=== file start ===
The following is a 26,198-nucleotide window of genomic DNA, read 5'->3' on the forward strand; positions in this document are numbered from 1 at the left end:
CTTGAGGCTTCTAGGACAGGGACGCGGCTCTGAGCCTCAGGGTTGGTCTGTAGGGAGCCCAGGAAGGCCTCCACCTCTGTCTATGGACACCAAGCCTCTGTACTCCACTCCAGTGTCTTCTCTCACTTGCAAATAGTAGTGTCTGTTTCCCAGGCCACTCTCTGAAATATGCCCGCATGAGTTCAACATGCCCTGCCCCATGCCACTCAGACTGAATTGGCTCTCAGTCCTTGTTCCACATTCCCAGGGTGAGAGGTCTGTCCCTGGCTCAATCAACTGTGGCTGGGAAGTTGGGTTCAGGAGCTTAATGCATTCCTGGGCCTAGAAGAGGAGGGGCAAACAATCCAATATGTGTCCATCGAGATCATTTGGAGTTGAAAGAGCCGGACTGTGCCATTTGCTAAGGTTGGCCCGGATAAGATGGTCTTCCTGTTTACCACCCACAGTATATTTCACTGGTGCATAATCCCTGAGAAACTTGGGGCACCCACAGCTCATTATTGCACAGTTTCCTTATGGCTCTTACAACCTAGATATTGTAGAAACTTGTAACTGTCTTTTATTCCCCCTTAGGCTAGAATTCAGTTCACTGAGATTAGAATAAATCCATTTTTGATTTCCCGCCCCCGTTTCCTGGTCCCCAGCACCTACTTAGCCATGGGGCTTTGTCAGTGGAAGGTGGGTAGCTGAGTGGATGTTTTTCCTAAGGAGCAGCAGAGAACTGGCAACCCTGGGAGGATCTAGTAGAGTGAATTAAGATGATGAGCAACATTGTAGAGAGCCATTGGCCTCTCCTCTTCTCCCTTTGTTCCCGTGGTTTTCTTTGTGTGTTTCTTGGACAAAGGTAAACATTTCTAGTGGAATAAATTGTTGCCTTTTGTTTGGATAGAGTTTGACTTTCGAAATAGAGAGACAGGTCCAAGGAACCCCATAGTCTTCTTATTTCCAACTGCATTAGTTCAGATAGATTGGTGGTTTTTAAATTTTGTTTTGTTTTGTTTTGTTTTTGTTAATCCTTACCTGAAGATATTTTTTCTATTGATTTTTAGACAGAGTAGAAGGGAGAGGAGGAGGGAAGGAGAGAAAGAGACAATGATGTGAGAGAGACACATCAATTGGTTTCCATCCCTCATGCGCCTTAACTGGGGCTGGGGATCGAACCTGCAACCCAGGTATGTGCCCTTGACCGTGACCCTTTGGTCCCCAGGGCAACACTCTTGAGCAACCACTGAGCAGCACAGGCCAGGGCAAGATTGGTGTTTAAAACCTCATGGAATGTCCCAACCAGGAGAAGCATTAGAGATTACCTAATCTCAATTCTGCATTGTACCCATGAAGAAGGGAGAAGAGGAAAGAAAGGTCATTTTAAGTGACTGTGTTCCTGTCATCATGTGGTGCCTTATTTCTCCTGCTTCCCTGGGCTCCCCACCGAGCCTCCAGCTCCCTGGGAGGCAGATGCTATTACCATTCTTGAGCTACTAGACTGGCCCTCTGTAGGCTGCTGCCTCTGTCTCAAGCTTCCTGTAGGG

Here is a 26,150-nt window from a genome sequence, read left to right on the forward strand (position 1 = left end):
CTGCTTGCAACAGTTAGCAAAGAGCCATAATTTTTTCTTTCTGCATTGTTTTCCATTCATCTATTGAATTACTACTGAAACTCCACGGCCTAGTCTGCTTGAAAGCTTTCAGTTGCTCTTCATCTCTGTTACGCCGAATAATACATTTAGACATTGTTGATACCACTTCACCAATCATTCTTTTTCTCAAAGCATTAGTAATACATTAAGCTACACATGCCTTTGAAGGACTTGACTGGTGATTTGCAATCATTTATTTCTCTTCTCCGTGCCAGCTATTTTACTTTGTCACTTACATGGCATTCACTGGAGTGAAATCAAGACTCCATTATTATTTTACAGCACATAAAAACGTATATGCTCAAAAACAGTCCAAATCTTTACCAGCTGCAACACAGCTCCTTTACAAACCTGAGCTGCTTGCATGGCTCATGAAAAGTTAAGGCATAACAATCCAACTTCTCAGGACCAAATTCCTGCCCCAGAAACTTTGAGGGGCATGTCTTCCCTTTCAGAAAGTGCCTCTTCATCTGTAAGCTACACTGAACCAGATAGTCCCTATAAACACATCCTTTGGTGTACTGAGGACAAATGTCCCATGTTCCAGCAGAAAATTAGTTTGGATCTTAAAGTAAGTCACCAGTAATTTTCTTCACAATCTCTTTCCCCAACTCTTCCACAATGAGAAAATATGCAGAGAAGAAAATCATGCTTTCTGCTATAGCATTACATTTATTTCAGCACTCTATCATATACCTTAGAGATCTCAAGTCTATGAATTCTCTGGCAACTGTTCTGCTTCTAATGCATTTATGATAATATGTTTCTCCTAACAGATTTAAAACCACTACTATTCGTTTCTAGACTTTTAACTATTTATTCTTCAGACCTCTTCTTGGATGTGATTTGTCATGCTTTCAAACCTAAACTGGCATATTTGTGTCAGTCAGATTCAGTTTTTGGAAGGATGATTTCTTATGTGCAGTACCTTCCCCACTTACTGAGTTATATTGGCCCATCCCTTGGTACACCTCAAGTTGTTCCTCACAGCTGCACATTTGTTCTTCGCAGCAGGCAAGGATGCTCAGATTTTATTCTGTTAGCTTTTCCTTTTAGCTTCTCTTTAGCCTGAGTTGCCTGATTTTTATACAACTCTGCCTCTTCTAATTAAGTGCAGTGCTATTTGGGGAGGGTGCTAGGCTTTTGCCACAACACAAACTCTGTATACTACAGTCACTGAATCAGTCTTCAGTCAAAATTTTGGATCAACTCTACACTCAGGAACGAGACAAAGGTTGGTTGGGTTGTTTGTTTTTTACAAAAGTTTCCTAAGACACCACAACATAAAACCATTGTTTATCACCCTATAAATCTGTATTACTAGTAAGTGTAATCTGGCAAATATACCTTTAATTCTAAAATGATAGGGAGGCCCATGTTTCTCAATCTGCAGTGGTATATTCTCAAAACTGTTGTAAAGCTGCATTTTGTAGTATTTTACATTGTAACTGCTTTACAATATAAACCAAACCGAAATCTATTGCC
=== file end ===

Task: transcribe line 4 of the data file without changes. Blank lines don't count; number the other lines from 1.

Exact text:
CTGCTTGCAACAGTTAGCAAAGAGCCATAATTTTTTCTTTCTGCATTGTTTTCCATTCATCTATTGAATTACTACTGAAACTCCACGGCCTAGTCTGCTTGAAAGCTTTCAGTTGCTCTTCATCTCTGTTACGCCGAATAATACATTTAGACATTGTTGATACCACTTCACCAATCATTCTTTTTCTCAAAGCATTAGTAATACATTAAGCTACACATGCCTTTGAAGGACTTGACTGGTGATTTGCAATCATTTATTTCTCTTCTCCGTGCCAGCTATTTTACTTTGTCACTTACATGGCATTCACTGGAGTGAAATCAAGACTCCATTATTATTTTACAGCACATAAAAACGTATATGCTCAAAAACAGTCCAAATCTTTACCAGCTGCAACACAGCTCCTTTACAAACCTGAGCTGCTTGCATGGCTCATGAAAAGTTAAGGCATAACAATCCAACTTCTCAGGACCAAATTCCTGCCCCAGAAACTTTGAGGGGCATGTCTTCCCTTTCAGAAAGTGCCTCTTCATCTGTAAGCTACACTGAACCAGATAGTCCCTATAAACACATCCTTTGGTGTACTGAGGACAAATGTCCCATGTTCCAGCAGAAAATTAGTTTGGATCTTAAAGTAAGTCACCAGTAATTTTCTTCACAATCTCTTTCCCCAACTCTTCCACAATGAGAAAATATGCAGAGAAGAAAATCATGCTTTCTGCTATAGCATTACATTTATTTCAGCACTCTATCATATACCTTAGAGATCTCAAGTCTATGAATTCTCTGGCAACTGTTCTGCTTCTAATGCATTTATGATAATATGTTTCTCCTAACAGATTTAAAACCACTACTATTCGTTTCTAGACTTTTAACTATTTATTCTTCAGACCTCTTCTTGGATGTGATTTGTCATGCTTTCAAACCTAAACTGGCATATTTGTGTCAGTCAGATTCAGTTTTTGGAAGGATGATTTCTTATGTGCAGTACCTTCCCCACTTACTGAGTTATATTGGCCCATCCCTTGGTACACCTCAAGTTGTTCCTCACAGCTGCACATTTGTTCTTCGCAGCAGGCAAGGATGCTCAGATTTTATTCTGTTAGCTTTTCCTTTTAGCTTCTCTTTAGCCTGAGTTGCCTGATTTTTATACAACTCTGCCTCTTCTAATTAAGTGCAGTGCTATTTGGGGAGGGTGCTAGGCTTTTGCCACAACACAAACTCTGTATACTACAGTCACTGAATCAGTCTTCAGTCAAAATTTTGGATCAACTCTACACTCAGGAACGAGACAAAGGTTGGTTGGGTTGTTTGTTTTTTACAAAAGTTTCCTAAGACACCACAACATAAAACCATTGTTTATCACCCTATAAATCTGTATTACTAGTAAGTGTAATCTGGCAAATATACCTTTAATTCTAAAATGATAGGGAGGCCCATGTTTCTCAATCTGCAGTGGTATATTCTCAAAACTGTTGTAAAGCTGCATTTTGTAGTATTTTACATTGTAACTGCTTTACAATATAAACCAAACCGAAATCTATTGCC